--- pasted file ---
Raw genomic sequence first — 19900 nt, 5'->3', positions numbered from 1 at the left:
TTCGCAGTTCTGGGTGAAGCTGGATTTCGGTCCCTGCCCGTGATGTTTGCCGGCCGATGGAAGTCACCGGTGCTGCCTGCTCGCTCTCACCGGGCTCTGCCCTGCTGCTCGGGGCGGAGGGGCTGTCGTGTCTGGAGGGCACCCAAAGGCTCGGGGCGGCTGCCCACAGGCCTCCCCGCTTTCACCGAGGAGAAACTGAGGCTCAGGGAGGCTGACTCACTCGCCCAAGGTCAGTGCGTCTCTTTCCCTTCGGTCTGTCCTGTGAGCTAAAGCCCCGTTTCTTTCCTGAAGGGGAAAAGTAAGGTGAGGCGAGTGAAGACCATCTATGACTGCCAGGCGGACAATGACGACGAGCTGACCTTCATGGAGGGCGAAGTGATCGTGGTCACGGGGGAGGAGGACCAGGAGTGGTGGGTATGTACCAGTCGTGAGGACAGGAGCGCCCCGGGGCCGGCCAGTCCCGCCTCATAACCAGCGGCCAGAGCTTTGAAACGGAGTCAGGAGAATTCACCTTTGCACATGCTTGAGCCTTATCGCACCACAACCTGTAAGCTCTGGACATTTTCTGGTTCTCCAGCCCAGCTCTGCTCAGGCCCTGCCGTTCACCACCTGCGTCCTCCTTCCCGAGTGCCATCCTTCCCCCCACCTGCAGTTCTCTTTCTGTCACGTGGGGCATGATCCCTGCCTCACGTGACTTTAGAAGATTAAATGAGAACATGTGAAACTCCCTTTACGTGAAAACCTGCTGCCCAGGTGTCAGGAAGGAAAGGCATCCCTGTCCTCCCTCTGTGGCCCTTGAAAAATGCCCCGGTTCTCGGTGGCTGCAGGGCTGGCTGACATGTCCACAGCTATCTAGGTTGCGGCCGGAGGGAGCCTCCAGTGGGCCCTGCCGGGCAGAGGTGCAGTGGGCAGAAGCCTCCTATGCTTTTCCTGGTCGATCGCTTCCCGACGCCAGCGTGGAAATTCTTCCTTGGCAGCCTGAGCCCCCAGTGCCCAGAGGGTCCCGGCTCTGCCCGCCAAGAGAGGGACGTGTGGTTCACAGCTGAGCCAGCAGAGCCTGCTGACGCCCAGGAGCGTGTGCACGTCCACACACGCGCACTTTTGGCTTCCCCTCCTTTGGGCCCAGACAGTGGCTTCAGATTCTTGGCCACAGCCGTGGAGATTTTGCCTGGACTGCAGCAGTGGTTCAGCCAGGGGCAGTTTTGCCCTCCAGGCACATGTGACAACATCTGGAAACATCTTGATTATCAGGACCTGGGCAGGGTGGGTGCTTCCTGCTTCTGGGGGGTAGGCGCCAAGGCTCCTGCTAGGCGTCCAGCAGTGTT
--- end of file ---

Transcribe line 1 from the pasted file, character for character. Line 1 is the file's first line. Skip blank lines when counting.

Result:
Raw genomic sequence first — 19900 nt, 5'->3', positions numbered from 1 at the left: